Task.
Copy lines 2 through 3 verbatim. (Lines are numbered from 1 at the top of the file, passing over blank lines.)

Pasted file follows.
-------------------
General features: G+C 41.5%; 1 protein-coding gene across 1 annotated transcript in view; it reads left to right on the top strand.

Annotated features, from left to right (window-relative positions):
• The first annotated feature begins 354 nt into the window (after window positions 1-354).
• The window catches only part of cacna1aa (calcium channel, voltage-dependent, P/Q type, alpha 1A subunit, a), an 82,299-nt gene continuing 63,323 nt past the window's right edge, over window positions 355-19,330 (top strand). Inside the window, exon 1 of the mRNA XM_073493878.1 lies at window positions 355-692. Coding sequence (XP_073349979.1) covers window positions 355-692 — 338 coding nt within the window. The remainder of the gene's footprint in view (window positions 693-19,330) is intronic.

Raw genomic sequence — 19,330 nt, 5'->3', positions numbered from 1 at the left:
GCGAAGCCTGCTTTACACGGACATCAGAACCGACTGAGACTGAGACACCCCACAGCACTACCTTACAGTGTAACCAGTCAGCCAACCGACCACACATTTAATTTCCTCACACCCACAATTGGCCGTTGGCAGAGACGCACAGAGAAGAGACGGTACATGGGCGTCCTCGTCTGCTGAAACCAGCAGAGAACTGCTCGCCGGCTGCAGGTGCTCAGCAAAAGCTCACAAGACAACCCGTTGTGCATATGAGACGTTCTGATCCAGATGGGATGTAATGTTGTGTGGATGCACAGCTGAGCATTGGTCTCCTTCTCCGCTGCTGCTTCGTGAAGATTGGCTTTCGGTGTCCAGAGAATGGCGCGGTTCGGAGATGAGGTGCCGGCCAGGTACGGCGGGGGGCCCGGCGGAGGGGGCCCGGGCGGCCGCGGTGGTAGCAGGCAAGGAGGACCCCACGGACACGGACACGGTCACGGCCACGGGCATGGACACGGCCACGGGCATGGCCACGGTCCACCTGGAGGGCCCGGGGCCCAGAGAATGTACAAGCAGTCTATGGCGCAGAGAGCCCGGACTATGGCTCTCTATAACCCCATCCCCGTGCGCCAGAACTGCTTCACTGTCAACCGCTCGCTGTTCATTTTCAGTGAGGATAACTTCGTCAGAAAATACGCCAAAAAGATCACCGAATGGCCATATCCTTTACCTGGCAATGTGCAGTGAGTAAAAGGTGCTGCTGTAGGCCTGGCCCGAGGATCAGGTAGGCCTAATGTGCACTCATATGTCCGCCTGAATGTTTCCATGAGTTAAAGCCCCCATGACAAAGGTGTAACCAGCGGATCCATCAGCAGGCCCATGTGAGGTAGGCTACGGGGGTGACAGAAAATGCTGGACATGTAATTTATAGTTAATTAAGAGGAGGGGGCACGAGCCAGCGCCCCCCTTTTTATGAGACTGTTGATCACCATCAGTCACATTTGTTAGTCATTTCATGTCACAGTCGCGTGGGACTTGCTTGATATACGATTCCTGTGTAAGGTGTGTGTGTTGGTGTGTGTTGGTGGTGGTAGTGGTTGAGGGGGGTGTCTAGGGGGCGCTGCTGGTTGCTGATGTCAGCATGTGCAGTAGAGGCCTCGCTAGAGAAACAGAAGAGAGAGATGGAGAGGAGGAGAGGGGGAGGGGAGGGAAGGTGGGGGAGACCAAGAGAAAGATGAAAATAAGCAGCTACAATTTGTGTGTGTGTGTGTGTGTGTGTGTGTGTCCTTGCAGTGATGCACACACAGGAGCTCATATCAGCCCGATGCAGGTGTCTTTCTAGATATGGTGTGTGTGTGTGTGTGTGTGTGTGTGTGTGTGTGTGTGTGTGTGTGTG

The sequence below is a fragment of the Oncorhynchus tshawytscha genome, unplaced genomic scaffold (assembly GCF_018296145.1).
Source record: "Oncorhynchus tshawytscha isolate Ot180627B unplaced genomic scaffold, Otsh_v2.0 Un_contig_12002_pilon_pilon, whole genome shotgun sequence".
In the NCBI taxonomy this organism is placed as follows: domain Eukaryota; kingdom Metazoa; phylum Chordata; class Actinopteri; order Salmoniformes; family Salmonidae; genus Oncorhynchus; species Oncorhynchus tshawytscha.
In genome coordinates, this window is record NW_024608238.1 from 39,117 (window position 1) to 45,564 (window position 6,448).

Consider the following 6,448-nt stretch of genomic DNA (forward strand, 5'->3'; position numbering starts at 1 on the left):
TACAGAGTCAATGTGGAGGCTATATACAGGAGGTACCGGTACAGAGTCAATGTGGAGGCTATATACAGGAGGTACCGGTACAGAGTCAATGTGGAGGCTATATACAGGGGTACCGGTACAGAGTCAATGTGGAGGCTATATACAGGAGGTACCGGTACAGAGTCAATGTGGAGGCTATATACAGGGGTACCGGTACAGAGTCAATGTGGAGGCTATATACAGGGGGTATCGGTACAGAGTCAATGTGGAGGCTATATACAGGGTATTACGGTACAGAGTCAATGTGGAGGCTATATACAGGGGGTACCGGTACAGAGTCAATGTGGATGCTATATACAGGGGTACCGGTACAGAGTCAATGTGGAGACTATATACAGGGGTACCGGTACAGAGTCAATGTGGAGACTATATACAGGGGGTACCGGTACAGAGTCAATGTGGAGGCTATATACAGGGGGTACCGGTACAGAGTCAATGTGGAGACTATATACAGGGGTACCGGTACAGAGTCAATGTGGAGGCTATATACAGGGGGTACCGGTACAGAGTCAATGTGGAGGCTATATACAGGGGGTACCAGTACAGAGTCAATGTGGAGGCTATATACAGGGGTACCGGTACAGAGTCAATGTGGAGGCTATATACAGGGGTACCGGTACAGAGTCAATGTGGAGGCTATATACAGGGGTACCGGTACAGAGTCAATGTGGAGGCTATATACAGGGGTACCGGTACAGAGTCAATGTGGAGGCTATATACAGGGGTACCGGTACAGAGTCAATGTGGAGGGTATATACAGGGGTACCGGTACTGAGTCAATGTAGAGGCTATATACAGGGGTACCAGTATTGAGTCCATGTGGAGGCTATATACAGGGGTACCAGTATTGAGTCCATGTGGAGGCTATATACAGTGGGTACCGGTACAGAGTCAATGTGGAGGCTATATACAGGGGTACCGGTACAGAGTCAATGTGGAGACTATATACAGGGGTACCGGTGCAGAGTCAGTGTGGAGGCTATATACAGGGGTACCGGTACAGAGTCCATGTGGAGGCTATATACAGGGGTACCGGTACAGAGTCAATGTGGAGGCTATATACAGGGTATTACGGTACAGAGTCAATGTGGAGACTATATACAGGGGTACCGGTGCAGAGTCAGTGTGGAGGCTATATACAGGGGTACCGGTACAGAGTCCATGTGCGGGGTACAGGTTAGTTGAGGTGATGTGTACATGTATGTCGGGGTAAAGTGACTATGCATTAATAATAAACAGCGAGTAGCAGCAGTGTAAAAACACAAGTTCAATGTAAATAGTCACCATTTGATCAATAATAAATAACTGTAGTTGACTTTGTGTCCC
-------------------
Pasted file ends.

Annotated features, from left to right (window-relative positions):
• The first annotated feature begins 354 nt into the window (after window positions 1-354).